Israeli leaders seek political and military gains in invasion
The shot on a London street that wounded Israel's ambassador June 3 was only the tripwire that unleashed the Israeli invasion of Lebanon.
The real cause of Israel's invasion was not simple revenge; it was security and political calculations that will be put to the test only after Israel secures its military objectives.
Most Israelis, including Gen. Rafael Eitan, the chief of staff, see the purpose of the operation as removing the threat of Palestinian shelling from northern Israeli settlements whose residents have long learned to sleep with an ear cocked for the whine of incoming rockets.
There are some, however - including Defense Minister Ariel Sharon - who see the invasion also as a means of removing the Palestine Liberation Organization as a serious political factor .
Israel had been unhappy about the United States initiated cease-fire achieved last July along the Israeli-Lebanese border. The accord put an end to heavy artillery skirmishing with the PLO.
Politically, the cease-fire was an indirect recognition by Israel of the PLO, which the Israelis maintain is a terrorist organization. Militarily, the cease-fire did not inhibit the Palestinians from building up their artillery and Katyusha rocket strength across the border and continuing to hold Israeli settlements hostage to sudden and massive shelling.
Prime Minister Menachem Begin and Mr. Sharon found it grating that the PLO should be inviolate adjacent to Israel's border while feeling itself free to operate against Israeli targets in Israel and abroad.
Although the PLO did not fire across the Lebanese border, it became apparent in recent weeks that it would not take much provocation for Israel to move against the PLO in southern Lebanon. The attack on Ambassador Shlomo Argov following a series of other terrorist attacks was the signal.
The 25-mile pushback of the Palestinians cannot be implemented in the northeast sector of southern Lebanon without Israeli forces coming into direct confrontation with the Syrian Army stationed in the Bekaa Valley.
Israel has said it will not pursue the Palestinians into the Syrian-controlled zone, but Israeli officials have also said they would not abide shelling of northern settlements from that area.
It should become apparent within the next few days whether the Syrians are willing to restrain the Palestinians within their zone. If they are not, or if they seek out a direct confrontation with Israel, then the fighting of the past week will probably pale before the conflict that will erupt between the Israelis and the Syrians.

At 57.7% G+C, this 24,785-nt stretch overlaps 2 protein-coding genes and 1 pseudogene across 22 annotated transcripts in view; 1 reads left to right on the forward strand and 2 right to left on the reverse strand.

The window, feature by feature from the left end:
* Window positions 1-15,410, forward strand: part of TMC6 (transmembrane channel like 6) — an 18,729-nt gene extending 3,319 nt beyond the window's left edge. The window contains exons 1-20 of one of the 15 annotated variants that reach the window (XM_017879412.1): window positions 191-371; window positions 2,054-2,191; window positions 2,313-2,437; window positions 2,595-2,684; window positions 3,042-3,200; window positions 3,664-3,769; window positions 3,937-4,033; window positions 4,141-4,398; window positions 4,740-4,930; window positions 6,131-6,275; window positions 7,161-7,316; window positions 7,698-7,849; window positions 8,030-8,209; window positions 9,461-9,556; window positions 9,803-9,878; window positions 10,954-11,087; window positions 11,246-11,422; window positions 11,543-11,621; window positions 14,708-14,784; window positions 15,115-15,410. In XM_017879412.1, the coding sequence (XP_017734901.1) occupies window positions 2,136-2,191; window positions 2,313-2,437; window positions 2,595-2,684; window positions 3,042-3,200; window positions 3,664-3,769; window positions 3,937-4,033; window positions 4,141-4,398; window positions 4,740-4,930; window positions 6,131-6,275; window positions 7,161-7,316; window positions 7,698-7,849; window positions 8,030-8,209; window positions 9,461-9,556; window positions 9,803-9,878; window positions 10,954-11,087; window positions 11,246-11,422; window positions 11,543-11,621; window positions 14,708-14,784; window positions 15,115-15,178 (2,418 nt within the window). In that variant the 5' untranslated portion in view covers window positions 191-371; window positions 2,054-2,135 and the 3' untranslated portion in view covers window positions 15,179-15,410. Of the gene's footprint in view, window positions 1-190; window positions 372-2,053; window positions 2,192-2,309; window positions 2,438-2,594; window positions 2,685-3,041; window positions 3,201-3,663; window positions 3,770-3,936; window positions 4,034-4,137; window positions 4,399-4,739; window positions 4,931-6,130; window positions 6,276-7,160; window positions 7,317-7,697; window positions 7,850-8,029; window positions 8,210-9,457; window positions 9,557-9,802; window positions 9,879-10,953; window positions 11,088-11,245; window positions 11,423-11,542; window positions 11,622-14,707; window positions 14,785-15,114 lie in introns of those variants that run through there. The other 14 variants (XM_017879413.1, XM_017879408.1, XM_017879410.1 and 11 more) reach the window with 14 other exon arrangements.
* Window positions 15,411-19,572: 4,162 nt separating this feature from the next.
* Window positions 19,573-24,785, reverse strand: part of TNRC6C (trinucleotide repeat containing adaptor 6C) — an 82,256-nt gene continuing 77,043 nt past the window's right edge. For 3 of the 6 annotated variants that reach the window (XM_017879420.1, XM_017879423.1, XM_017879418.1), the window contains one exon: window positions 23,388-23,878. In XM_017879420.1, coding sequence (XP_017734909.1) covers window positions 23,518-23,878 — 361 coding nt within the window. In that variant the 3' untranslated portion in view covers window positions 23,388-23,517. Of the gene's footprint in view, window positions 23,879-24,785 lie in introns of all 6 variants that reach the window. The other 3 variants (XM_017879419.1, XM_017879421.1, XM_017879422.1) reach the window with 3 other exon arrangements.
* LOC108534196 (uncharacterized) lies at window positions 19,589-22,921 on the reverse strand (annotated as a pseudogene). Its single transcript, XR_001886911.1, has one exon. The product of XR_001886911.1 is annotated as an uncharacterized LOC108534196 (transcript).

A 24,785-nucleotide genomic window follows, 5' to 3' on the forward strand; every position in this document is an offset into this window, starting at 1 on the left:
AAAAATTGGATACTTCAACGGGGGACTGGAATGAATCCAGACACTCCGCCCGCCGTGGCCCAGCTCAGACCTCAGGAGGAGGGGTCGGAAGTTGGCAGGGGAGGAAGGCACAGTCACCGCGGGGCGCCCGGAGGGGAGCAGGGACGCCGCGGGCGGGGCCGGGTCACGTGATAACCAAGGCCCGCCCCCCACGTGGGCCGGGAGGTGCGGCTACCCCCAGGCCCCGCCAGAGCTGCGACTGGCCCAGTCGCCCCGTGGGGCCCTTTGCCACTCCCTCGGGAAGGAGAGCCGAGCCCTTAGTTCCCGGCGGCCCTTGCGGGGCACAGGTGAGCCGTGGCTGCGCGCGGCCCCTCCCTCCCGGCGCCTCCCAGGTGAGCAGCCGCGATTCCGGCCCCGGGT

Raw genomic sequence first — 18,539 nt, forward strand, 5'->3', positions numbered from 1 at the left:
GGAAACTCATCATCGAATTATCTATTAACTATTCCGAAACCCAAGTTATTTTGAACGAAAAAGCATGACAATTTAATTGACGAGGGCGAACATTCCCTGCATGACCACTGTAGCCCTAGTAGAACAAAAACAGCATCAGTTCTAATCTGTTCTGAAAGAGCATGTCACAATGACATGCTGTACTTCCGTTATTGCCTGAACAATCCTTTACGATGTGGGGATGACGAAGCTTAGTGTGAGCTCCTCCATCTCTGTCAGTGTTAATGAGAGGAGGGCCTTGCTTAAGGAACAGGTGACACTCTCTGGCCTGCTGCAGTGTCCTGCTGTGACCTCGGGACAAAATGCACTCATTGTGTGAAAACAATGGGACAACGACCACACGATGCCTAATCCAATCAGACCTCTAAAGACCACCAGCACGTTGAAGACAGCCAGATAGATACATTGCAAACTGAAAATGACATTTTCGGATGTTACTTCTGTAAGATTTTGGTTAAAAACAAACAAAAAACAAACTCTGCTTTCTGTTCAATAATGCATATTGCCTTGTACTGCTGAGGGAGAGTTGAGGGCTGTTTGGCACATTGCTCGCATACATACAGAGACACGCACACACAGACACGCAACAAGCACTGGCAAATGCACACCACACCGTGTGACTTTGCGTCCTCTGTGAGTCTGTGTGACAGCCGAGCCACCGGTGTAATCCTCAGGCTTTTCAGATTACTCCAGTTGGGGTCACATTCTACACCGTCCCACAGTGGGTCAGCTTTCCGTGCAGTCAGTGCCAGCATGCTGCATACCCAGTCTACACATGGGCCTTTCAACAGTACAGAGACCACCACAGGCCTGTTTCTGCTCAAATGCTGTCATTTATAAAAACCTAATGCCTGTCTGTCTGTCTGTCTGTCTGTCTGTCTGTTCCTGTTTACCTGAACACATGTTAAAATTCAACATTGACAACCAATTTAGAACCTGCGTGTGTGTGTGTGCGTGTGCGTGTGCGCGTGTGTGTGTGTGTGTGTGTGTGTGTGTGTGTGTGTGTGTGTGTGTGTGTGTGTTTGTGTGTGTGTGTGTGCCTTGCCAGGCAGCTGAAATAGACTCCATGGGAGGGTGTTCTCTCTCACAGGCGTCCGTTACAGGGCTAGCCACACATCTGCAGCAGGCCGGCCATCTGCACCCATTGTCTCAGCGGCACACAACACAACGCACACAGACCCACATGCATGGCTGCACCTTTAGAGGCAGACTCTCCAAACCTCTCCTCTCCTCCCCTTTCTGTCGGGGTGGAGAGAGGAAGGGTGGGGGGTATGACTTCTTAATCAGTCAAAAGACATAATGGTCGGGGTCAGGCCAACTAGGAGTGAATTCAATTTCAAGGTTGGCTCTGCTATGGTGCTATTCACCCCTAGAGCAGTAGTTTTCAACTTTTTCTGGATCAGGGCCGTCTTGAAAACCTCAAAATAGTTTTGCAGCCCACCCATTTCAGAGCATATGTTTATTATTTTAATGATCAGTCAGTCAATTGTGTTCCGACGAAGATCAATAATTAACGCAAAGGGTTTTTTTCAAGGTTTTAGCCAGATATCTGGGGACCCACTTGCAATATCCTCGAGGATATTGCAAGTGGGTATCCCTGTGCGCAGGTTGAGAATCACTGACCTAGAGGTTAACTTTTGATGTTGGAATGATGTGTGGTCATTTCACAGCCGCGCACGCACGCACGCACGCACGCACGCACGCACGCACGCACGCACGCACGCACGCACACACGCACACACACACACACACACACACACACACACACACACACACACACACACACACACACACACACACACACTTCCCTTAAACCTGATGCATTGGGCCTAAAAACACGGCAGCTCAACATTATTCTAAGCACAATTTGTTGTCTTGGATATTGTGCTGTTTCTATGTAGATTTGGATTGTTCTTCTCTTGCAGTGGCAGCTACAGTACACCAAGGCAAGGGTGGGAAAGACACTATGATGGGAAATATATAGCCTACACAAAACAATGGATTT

The two sides have already clashed in tank and artillery skirmishes and eight Syrian planes have been shot down.
If the PLO is eliminated as an armed force in southern Lebanon, the question is whether this will eliminate what Israel regards as the PLO's capacity for mischief. Prime Minister Begin said June 8 in the Knesset (parliament) that it was possible to stamp out terrorist groups, citing the elimination of the anarchists at the turn of the century. But most Israelis are resigned to renewed PLO activism, whether in Israel or against Israeli targets abroad.
The elimination of a direct threat from PLO artillery, however, is widely applauded, even by many Israelis who previously had been opposed to a military incursion into southern Lebanon.
The effects of this week's battle on the PLO's political status remain to be seen.
Mr. Sharon has attempted to crush PLO influence on the West Bank by developing an alternative Palestinian leadership willing to become involved in autonomy negotiations under the Camp David agreement. The PLO has rejected this concept of autonomy as a guise for the continuation of Israeli rule in the occupied territories.
Mr. Sharon evidently believed the blow being dealt the PLO in Lebanon will significantly reduce its image as champion of the Palestinian cause.
''Sharon believes that the existence of the PLO infrastructure in Lebanon inhibits any negotiation with the Arabs,'' writes a columnist in the Israeli daily newspaper, Haaretz. ''He sees the PLO as a political danger, not a military danger.''
Most Israelis are willing to settle for the elimination of the military danger on the northern border.